Romans 4:19 – “And not being weak in faith, he did not consider his own body, already dead (since he was about a hundred years old), and the deadness of Sarah’s womb.”  [60]

The faith of Abraham was strong not “weak.” The word “weak” (ASTHENEO – Strong’s # 770 - ajsqenevw astheáneáoµ, as-then-eh´-o) refers to something that is, “ feeble (in any sense);  be diseased, impotent, (be) sick, (be, be made) weak.” [61]

Abraham did not allow his faith to be weakened by what he saw around him. He did not project on God what would be humanly impossible, but trusted in God’s ability.

Abraham was not like the spies sent into the Promised Land later in Israel’s history, who got their eyes off of God and onto obstacles and saw themselves as “grasshoppers” – Numbers 14.

When we get our eyes on us and our limitations and outside obstacles, we panic. When we contrive in our own strength (e.g. Hagar – Genesis 16) to do God’s will, it leads to problems and chaos.

The faith that justifies is not deterred from God’s calling and plan by the appearance of obstacles. Abraham and Sarah were far beyond the years of natural childbirth. But Abraham was not deterred by the science of his day or what appeared to be a hopeless cause.

A Faith That Is Strong and Unwavering

Romans 4:20 – “He did not waver at the promise of God through unbelief, but was strengthened in faith, giving glory to God,”  [62]

The faith of Abraham was strong, it did not “waver.” The word “waver” (DIAKRINO – Strong’s # 1252 - diakrivnw diakrinoµ, dee-ak-ree´-no) means “to separate thoroughly, to withdraw from, oppose; hesitate;  contend, make (to) differ (-ence), discern, doubt, judge, be partial, stagger, waver.” [63] Abraham didn’t allow circumstances separate him from His faith in God and His word. He didn’t hesitate or get tripped up by appearances, but trusted in God despite what he saw around him. Abraham did not sink into a morass of depressing unbelief, but rather gave glory to God and trusted in Him. The faith of Abraham was growing and ongoing.

God’s promises are so rich and full that we often can’t believe that God can do what He says He can and will do. But if there is a problem to accomplishing God’s stated will and promise, it isn’t our problem, its God’s problem. For God there is no problem too great that He cannot overcome it.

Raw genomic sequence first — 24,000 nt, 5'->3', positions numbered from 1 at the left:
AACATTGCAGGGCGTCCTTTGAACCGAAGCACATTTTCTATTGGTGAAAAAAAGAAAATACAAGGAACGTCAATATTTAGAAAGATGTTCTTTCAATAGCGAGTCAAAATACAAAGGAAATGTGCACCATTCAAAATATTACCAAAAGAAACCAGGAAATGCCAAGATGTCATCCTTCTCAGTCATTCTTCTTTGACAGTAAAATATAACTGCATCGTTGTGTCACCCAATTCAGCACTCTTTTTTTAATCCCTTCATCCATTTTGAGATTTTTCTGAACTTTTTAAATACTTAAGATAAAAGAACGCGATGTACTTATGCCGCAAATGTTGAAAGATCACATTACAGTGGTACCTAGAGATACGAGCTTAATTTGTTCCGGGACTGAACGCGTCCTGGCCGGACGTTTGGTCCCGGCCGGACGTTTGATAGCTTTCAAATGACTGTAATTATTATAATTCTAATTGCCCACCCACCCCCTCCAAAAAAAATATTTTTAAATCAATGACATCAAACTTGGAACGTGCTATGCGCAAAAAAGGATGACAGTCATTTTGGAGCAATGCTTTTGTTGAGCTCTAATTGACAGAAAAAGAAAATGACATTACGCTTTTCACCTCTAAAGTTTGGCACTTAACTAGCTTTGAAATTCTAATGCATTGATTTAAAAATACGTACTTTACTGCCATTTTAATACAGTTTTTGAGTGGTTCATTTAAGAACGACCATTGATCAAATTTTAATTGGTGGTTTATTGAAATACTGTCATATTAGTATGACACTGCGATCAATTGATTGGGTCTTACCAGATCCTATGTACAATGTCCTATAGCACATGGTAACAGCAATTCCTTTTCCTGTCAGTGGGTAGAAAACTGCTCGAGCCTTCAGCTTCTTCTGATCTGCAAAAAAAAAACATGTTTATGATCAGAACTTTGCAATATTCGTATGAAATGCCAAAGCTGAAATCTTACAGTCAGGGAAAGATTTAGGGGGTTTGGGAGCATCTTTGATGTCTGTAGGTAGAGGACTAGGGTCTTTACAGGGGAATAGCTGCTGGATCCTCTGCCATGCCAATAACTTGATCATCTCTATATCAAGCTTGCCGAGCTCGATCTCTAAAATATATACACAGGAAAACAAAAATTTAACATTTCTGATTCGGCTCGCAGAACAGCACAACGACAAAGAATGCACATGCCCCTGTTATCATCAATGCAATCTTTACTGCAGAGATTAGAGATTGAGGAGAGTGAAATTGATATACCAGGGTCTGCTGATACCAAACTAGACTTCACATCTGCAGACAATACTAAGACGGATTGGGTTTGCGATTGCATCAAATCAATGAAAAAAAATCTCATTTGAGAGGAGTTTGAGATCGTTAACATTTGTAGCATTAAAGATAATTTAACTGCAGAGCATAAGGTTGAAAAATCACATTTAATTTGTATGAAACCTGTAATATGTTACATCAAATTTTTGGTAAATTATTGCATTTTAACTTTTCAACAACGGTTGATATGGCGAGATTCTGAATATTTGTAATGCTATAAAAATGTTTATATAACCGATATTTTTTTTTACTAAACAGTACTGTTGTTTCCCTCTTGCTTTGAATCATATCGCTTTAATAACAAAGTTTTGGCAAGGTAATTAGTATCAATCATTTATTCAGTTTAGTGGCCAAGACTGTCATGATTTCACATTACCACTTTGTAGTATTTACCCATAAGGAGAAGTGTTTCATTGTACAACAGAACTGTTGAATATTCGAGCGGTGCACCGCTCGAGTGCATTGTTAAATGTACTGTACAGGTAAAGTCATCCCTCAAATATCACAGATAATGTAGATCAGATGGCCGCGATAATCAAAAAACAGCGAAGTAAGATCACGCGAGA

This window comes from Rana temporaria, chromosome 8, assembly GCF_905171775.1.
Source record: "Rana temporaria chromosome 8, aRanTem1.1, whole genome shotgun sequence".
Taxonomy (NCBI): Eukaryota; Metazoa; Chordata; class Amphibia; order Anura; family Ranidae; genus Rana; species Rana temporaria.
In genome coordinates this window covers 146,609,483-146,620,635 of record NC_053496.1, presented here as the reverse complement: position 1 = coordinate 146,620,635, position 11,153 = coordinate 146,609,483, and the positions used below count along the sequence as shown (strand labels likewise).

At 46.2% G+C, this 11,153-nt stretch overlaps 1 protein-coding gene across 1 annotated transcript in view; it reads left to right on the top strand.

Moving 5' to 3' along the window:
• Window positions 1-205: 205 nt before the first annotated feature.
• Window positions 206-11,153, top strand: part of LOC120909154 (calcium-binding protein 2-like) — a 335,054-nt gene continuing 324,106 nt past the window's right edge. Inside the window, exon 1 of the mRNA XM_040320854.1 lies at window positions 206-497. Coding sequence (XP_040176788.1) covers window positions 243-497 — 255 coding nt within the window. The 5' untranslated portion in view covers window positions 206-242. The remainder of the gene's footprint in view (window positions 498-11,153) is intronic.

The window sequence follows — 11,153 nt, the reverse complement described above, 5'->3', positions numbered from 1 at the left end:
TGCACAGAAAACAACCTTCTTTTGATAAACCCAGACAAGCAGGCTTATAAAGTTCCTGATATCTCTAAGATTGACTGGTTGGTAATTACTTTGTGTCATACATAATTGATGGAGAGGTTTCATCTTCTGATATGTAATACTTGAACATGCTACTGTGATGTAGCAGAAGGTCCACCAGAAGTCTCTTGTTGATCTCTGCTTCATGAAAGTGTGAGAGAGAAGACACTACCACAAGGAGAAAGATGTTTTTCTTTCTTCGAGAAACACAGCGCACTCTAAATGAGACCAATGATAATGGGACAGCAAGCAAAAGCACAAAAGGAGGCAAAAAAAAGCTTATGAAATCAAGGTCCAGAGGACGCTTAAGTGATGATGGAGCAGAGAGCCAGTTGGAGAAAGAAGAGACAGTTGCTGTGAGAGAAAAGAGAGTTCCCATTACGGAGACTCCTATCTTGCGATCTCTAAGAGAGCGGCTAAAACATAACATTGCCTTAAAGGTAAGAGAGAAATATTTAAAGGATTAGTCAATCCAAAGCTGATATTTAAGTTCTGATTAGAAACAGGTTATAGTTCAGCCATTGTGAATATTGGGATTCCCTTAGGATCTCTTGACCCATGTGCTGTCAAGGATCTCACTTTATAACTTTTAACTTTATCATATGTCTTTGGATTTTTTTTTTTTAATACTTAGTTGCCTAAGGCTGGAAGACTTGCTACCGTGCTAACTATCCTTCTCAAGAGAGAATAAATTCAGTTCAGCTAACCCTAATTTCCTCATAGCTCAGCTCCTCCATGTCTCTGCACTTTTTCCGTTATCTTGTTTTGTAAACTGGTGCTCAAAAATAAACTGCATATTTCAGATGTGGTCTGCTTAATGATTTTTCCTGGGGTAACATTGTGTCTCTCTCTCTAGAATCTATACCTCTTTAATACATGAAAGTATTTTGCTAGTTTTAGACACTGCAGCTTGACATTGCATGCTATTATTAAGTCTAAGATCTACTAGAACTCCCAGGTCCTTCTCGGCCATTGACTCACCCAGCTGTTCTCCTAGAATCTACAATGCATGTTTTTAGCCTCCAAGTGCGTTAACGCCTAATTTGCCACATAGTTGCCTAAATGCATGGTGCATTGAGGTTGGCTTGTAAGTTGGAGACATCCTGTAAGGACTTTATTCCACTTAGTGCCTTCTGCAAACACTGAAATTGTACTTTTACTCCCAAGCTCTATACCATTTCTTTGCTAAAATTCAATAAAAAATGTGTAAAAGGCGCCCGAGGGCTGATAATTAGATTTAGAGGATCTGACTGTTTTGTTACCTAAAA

At one point in the history of Israel Ben Hadad king of Syria came up against the capitol of Samaria and besieged it. The siege kept any one from going in or out of the city which resulted in a famine within the city. It got so bad that people were turning to cannibalism. Elisha was the prophet and the Lord gave him a word that the siege would end the next day. Everything around them seemed to contradict what Elisha said, but sure enough, God delivered the people from a hopeless situation. Elisha found strength in a hopeless situation, because he focused on God and with God nothing is hopeless. (2 Kings 6-7)

There is a formula that helps us measure difficulty which states: Difficulty = Measured by capacity of agent doing work. The key is to measure the difficulty of circumstances and situations but God’s ability to accomplish anything and then, give glory to God! Paul wrote to the Philippians:

  • Philippians 4:19 – “And my God shall supply all your need according to His riches in glory by Christ Jesus.”  [64]

Abraham, rather than wavering in faithlessness, was  “strengthened” (ENDUNAMOO - Strong’s # 1743 ejndunamovw µ, en-doo-nam-´-o) or empowered, enabled, strengthened, he was made strong. [65] When Abraham was challenged about God’s promises he simply dwelt on God’s faithfulness and that strengthened his faith.

A Fully Convinced Faith

Romans 4:21 – “and being fully convinced that what He had promised He was also able to perform.”  [66]

“Fully convinced” (PLEROPHOREO – Strong’s # 4135 - plhroforevw, play-rof-or-eh´-o) refers to the attitude and feeling that something is fully supported by evidence, a complete assurance and conviction that something will be accomplished. To be “fully convinced” is to “most surely believe, fully know (persuade), make full proof of.” [67] Abraham was “fully convinced” in God and God’s ability, not the things that were around him. The test of faith is our attitude to His ability to do. BE FULLY, COMPLETELY CONVINCED IN GOD’S PROIMISES.